Using ICCAT conversions for swordfish, a fish meeting the current U.S. minimum size (47 inches Lower Jaw Fork Length (LJFJ)) weighs approximately 44 lb. Therefore, if each fisherman conducted two swordfish trips per month (24 trips/yr.), and landed 2 swordfish on each trip (24 swordfish/yr.), then the annual revenue per vessel associated with this activity would range from $4224.00 (24 swordfish × 44 lb × $4.00/lb) − $6,336.00 (24 swordfish × 44 lb × $6.00/lb). These estimates are based upon the initial proposed retention limit of 2 swordfish that NMFS considered under Alternative 2. Because NMFS would have authority to adjust the swordfish retention limit under this alternative from 0 to 6 fish using the framework procedures codified at 50 CFR 635.34(b), the annual ex-vessel revenue estimates could vary from $0.00 (under a 0 fish limit) to as much as $25,344 (144 swordfish × 44 lb × $4.00/lb) − $38,016 (144 swordfish × 44 lb × $6.00/lb) under a 6-fish limit if the swordfish limit were to change. Also, a 2-fish trip is considered very successful and the likelihood that it would occur on multiple trips over an entire year is unknown. The small-scale commercial HMS fishery in the region consists primarily of small vessels that are limited by hold capacity, crew size, trip length, fishing gears, and market infrastructure. Improvements in data collection anticipated through this action will enable NMFS to better characterize the fishery and adjust management measures in the future.

Alternative 2 does not contain any new reporting requirements, but would require fishermen to apply for a CSBP in a manner similar to the way HMS permit holders apply for their current HMS permits, if they currently hold one. The relative absence of a dealer structure in the U.S. Caribbean Region restricts where fishermen may legally sell their catches, so they often sell catches to non-dealers or become individual dealers themselves. This alternative would simplify reporting requirements and better account for the business practices of small-scale Caribbean fishermen by allowing Caribbean fishermen with the CSBP to directly sell their catches of authorized HMS without possessing a dealer permit, provided that the fishermen report the harvest and sale of these animals to their respective territorial governments, which will report these data to the NMFS Southeast Fisheries Science Center (SEFSC).

Alternative 3, the preferred alternative proposed here, would allow Caribbean small-scale fishermen to retain and sell from 0 and 24 BAYS tunas and from 0-6 swordfish, which are the same ranges as discussed in Alternative 2. These retention limits could be adjusted using the framework procedures at § 635.34(b). Under Alternative 3, NMFS considered establishing an initial proposed limit of 10 BAYS tunas per trip, and an initial proposed retention limit of 2 swordfish per trip which are the same as Alternative 2. This suite could also allow for Caribbean small-scale fishermen to affordably participate in the commercial fishery for sharks. Under this alternative, shark retention limits could be set between 0 to 3 non-sandbar LCS and 0 to 16 SCS and pelagic sharks combined using the framework adjustment procedures at § 635.34(b). To be conservative, NMFS considered setting the initial shark trip limit at 0, with the ability to modify the limits using the framework adjustment procedures at § 635.34(b). Alternative 3 would limit the length of vessels eligible for the CSBP to 45 feet LOA or less.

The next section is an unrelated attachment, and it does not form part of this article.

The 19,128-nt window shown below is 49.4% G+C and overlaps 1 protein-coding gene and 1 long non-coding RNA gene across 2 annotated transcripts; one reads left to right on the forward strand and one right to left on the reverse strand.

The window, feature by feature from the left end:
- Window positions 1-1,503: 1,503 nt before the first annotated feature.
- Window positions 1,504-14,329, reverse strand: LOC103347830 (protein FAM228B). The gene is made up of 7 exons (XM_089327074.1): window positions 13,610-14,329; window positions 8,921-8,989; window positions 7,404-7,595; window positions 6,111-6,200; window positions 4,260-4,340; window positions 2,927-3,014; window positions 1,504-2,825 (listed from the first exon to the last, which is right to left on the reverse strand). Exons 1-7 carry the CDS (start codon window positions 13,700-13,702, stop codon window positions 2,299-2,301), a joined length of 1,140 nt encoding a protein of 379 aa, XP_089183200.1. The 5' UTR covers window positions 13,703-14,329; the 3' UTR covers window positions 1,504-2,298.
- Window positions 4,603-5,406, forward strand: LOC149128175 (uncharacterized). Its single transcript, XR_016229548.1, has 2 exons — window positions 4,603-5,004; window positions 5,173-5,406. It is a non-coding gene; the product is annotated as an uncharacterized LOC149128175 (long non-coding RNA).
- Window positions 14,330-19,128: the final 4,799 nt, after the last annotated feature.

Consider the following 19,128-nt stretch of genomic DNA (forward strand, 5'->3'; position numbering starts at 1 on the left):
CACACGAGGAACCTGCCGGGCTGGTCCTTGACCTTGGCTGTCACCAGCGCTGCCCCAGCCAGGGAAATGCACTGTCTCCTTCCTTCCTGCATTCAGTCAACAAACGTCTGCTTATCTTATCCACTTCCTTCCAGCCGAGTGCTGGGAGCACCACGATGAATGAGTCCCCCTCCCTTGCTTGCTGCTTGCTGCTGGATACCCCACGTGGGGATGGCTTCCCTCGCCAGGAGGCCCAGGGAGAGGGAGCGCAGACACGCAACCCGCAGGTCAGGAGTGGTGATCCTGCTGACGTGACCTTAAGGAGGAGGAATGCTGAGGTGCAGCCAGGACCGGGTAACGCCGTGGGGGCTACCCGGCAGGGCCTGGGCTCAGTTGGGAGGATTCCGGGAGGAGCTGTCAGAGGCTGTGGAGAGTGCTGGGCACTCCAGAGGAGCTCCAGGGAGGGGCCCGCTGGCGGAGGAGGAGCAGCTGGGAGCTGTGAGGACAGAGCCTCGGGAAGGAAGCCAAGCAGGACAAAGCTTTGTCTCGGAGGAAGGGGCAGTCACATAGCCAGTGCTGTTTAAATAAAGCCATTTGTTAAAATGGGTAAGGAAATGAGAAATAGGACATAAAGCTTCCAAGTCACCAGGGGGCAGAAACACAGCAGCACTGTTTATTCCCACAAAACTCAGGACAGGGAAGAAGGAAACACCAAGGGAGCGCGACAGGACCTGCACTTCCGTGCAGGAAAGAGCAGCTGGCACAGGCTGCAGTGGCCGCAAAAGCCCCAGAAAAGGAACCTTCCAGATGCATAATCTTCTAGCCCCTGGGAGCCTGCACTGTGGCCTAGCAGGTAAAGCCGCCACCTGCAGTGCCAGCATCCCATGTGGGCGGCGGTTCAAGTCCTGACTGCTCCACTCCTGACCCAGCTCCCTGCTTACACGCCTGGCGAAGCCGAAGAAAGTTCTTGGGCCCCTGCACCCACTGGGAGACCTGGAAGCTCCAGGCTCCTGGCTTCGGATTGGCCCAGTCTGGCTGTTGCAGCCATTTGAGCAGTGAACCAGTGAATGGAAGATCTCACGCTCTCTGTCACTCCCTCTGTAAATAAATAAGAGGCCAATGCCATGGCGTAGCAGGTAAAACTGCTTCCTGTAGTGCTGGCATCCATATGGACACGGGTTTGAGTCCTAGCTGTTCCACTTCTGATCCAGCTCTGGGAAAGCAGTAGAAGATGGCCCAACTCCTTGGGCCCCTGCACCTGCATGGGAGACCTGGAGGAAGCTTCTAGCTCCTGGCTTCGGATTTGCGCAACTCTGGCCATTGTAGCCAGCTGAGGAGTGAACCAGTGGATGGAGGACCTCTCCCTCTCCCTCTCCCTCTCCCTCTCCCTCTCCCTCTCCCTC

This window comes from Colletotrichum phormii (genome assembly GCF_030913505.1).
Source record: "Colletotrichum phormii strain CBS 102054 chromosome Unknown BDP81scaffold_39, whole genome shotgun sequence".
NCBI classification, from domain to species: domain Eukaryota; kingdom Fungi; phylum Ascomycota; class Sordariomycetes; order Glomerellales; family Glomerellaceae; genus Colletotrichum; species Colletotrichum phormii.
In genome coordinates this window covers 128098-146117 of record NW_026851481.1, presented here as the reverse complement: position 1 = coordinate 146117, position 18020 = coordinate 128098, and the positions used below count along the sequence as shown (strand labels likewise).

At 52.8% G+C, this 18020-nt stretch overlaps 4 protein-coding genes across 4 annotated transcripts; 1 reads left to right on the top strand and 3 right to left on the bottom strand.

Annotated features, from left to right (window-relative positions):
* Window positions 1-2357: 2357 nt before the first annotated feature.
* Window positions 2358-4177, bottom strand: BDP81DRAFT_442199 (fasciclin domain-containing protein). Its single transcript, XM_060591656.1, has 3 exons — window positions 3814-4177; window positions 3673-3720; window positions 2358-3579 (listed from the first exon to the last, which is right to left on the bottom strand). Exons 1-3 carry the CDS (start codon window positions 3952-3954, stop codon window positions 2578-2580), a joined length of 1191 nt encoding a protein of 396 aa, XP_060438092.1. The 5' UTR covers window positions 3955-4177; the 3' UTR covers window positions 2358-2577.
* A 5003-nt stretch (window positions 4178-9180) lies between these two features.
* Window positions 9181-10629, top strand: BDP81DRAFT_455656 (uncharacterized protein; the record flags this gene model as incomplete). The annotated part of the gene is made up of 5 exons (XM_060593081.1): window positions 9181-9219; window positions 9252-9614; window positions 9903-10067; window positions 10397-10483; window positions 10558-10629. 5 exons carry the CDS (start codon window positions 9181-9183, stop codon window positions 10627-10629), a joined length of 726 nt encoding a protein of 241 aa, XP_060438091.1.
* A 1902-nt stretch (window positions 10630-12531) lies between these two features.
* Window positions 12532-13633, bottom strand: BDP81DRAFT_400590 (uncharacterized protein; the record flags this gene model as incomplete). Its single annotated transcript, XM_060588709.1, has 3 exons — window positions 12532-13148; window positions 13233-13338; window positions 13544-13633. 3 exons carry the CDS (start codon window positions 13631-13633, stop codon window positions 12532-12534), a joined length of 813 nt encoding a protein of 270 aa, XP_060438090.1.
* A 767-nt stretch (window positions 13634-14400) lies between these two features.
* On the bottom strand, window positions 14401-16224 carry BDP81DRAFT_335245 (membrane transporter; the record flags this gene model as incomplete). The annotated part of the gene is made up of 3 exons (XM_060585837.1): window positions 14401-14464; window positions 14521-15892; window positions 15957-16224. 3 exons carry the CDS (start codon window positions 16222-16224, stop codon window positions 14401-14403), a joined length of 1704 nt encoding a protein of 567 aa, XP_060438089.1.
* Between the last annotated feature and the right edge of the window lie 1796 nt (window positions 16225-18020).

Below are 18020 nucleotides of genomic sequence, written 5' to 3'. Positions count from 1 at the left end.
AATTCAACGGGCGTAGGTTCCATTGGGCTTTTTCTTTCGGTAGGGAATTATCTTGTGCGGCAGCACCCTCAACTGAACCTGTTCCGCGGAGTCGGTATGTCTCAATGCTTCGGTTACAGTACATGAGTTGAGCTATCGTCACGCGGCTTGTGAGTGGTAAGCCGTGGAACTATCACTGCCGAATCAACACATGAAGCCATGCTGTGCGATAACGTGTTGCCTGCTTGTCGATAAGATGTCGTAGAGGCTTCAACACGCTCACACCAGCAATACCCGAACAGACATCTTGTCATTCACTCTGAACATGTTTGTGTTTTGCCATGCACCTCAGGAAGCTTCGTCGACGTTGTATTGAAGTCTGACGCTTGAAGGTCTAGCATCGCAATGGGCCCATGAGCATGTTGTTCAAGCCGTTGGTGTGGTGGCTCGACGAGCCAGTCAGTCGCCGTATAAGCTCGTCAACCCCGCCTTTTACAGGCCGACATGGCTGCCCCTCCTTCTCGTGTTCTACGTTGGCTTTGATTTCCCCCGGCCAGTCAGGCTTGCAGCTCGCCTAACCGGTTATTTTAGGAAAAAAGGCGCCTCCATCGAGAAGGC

With regard to BAYS tunas and swordfish, the initial proposed retention limits in Alternative 3 (10 BAYS & 2 swordfish) would have the same positive economic impacts as Alternative 2 discussed above (BAYS: $5,880.00-$23,520.00; swordfish: $4224.00-$6,336.00). Similarly, because NMFS would have authority to adjust the BAYS tunas retention limits from 0 to 24 fish under Alternative 3, the annual ex-vessel revenue estimates could vary from $0.00 (under a 0 fish limit) to as much as $14,112 (576 YFT × 14 lb × $1.75/lb) − $56,448 (576 YFT × 14 lb × $7.00/lb) under a 24 fish retention limit if the BAYS limit were to change. Also, because NMFS would have authority to adjust the swordfish retention limit under this alternative from 0 to 6 fish using the framework procedures codified at § 635.34(b), the annual ex-vessel revenue estimates could vary from $0.00 (under a 0 fish limit) to as much as $25,344 (144 swordfish × 44 lb × $4.00/lb) − $38,016 (144 swordfish × 44 lb × $6.00/lb) under a 6-fish limit if the swordfish limit were to change.

The potential ability for small-scale Caribbean fishermen to participate in the federal commercial shark fishery under this alternative by analyzing a retention limit range of 0 to 3 non-sandbar LCS and 0 to 16 SCS and pelagic sharks combined would produce larger potential positive economic impacts than Alternatives 1 and 2. According to NMFS' “Fisheries of the United States, 2010,” “shark” sells for approximately $1.57 per pound in Puerto Rico (this price likely includes lesser quality longline landings); however according to information provided by the USVI Department of Planning and Natural Resources (DPNR), “shark” harvested in the handline fishery may sell for up to $4.00 per pound depending on quality and demand (NMFS, 2011c).